Women: Don’t write off the BOFs

Published 10:00 pm Thursday, January 7, 2016

Talk about throwing down the gauntlet!

In the past week, actress Kirstie Alley, 64, has turned up on quite a few television shows as she flaunts her 50 pound weight loss, and Madonna, 56, photographed wearing something that might have been a sling shot, have both released grumpy statements regarding middle aged men.

“Don’t be so freaking boring!” laments Alley, “Don’t have the life sucked out of you.” She went on to explain she didn’t really want to be a cougar and stalk boy toys, but the fuddy-duddies left little choice: “All it does is leave women to date young men and be really embarrassed, because we are dating guys in tank tops,” Alley continued. “I want some men around my age that aren’t boring, and act like they are tired.”

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Madonna, being far more succinct, said men her own age were simply “undateable,” as they are too set in their ways and not as “adventurous.”

But Stevie Nicks topped everyone when she said she avoided men her age, or older, because, “What if I fall in love with someone and they die?” Well, Stevie, honey, everybody dies at some point. And trust me, there’s an awful lot of marriages out there where I’m willing to bet at least one spouse is grimly musing, “Will he never die?”

Now, I’m not going to knock out a list of incredibly active, middle-aged men (not yet convicted for steroid use) that are adventurous and reckless to prove these other women wrong. I am going to, instead, champion boring old farts (or BOFs).

Because, girls, it’s easy for you to be full of vim and vigor and ready to go parasailing. You’re both insanely wealthy – particularly Madonna. You worked very hard for it and you deserve your respective portfolios, but not everyone has a private chef and trainer and a masseuse on 24-hour call, to relieve any twinge or stress you’ve stored up in your shoulders.

My Paul was comfortably morphing into a BOF up until about age 54 when he couldn’t fit into any of his 34 inch waistbands and took up running.

I haven’t seen him since.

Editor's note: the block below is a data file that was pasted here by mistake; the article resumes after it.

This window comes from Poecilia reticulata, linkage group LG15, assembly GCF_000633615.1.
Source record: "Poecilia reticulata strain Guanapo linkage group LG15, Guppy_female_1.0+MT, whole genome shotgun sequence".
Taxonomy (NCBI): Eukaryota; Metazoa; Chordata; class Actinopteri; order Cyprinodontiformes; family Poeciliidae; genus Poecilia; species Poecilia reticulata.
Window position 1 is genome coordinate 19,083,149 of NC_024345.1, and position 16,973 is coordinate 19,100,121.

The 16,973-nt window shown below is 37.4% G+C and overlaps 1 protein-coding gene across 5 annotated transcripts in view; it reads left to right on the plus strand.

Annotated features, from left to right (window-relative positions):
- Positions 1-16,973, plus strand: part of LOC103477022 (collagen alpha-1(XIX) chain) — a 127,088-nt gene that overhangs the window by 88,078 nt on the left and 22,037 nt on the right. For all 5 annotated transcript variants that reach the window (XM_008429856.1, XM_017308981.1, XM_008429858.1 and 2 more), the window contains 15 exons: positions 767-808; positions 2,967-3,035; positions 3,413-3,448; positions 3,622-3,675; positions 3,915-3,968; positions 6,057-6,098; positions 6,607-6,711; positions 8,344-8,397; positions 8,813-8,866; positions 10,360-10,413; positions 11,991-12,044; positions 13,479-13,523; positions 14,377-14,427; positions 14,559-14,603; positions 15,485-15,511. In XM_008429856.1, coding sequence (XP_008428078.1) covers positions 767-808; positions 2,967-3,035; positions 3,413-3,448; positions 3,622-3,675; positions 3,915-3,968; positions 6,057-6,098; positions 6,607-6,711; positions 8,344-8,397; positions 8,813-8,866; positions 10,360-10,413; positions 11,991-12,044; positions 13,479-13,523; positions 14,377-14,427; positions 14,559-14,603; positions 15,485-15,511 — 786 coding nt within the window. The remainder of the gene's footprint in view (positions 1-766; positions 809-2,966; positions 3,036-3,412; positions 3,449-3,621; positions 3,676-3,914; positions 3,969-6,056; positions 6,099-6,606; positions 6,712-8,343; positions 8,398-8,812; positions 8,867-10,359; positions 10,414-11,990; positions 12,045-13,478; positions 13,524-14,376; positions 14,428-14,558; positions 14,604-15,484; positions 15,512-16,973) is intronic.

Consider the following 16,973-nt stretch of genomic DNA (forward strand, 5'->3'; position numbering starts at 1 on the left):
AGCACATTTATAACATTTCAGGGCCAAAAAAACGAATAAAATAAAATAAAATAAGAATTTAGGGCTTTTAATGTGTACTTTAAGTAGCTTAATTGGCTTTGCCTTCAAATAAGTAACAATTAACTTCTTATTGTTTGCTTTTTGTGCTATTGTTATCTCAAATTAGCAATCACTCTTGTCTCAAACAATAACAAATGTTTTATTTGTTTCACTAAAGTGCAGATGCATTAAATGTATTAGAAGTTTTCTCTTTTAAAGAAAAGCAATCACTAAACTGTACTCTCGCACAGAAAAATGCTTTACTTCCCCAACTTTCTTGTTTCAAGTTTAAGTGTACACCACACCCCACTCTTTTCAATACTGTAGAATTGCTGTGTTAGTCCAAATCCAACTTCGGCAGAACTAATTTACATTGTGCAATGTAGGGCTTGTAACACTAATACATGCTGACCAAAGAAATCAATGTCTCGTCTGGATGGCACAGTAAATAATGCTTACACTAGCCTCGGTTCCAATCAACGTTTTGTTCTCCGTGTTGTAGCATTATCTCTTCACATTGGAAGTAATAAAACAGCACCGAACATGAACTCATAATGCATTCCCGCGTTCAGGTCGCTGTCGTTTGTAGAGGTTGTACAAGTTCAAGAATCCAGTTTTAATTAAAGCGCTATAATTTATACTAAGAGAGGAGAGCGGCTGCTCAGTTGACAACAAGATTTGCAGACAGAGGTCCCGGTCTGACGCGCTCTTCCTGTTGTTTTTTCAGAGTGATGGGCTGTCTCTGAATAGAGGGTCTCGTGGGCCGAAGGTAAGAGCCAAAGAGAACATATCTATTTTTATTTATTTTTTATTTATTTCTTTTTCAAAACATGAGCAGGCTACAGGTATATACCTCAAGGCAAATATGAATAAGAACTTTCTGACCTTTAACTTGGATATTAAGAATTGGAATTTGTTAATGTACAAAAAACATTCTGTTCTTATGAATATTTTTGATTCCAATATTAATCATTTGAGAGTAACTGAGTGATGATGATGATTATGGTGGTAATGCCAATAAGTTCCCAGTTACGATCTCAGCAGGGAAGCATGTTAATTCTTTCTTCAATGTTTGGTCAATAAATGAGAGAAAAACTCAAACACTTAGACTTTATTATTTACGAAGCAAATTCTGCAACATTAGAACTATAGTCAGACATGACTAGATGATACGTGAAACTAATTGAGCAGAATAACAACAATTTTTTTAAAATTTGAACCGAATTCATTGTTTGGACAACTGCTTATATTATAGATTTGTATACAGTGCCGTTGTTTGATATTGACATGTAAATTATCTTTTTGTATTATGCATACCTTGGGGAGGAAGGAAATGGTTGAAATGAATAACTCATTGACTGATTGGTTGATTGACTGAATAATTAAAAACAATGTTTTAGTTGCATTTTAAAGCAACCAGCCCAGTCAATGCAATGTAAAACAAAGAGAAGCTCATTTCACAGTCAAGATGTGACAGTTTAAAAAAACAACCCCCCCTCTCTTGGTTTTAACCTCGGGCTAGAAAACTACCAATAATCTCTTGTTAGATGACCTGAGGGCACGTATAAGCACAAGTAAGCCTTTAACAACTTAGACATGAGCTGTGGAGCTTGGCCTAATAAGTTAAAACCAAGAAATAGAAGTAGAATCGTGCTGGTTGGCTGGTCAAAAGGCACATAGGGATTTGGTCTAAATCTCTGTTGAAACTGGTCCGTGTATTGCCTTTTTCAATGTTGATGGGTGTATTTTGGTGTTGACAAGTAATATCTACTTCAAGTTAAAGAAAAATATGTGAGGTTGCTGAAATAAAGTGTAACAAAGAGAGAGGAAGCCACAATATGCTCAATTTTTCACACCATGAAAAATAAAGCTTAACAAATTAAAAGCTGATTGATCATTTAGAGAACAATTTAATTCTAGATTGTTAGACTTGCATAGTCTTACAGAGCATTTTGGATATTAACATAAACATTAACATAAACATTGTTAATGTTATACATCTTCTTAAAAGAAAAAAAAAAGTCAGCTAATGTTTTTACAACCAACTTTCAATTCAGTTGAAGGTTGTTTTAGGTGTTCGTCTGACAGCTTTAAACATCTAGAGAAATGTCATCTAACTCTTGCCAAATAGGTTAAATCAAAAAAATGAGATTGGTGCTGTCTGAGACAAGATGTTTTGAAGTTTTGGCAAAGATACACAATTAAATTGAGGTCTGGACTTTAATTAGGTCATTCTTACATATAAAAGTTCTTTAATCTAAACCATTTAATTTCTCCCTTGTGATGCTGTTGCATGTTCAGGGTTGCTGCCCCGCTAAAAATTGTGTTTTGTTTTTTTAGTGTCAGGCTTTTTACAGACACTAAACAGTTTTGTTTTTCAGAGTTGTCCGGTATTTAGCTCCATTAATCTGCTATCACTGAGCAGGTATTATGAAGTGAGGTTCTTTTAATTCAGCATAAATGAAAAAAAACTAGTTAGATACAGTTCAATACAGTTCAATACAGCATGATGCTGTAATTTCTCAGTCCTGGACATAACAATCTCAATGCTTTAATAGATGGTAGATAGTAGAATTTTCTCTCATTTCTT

He appears happy, when I pass him in my truck, doggedly training for his next triathlon on the side of the road. He has running shoes that cost more than my entire wardrobe, but I suppose, if this is indeed a mid-life crisis, I’m relieved the shoes aren’t blonde with big boobs. I think, for him, he was fighting the potential of turning into a blob, stuck in a routine.

But the thing is, he’s still in a routine, just a different routine. This one, however, makes him sweat a lot, wrap his ankle in ice from time to time and periodically disappear out of state to return with a medal, like a Labrador triumphantly paddling back to shore with a stick, accompanied by a black eye after a particularly keen contestant elbowed him in the face during the swimming part. I tell him he could be just as fit if he’d get up and clean the horses’ stalls every morning, so that I could lie in, but that was firmly rejected.

I’ll admit that as a fit person, I’m glad my partner is also fit because if we’re ever chased by an axe murderer, or a school kid selling gift wrap, it’s important to be able to run, or at least scramble, to hide beneath a bed without your wheezing giving you away. And for sure Madonna and Kirstie would be more attracted to this Paul, with his energy and activity level, than the “It’s almost time for Jeopardy, let me get my pen and writing pad,” Paul, that I had gotten used to and understood, as opposed to this lithe man who tosses out things like, ‘cushioning,’ ‘anaerobic threshold,’ and ‘bonk,’ (not what you might think) when I ask him, out of polite interest, how his run went.

But fair is fair. For years, Paul’s eyes used to glaze, like a cat’s third eyelid descending, within two minutes after hearing (whether he asked or not) how my ride went. “He was much better off my left leg, today,” I’d relay, diving into the fridge to create a sandwich of Dagwood Bumstead proportions. “He’s really loading far more evenly behind and much straighter and over his back.”

If he decides to return to the land of BOFs, I’ll happily receive him. There’s nothing wrong, is there, having Cape Cod cracked pepper potato chips and beer every Saturday night as you sit down to watch all the favorite shows you’ve recorded during the week? Or insisting your morning coffee doesn’t taste the same unless it’s in that old, chipped mug, or ordering the exact same thing off the lunch menu at Dimitri’s for the past five years? In a world that keeps changing every five minutes, I find all that old routine quite comforting.

Go ahead, Stevie, give it a shot. Madonna, Kirstie, don’t write off the BOFs. And here’s the best part: as you continue to age and sag and are no longer relevant, your BOF won’t even notice. He’ll be watching The New Yankee Workshop and chuckling softy along with Norm as he pats your hand.

Kinda nice, huh?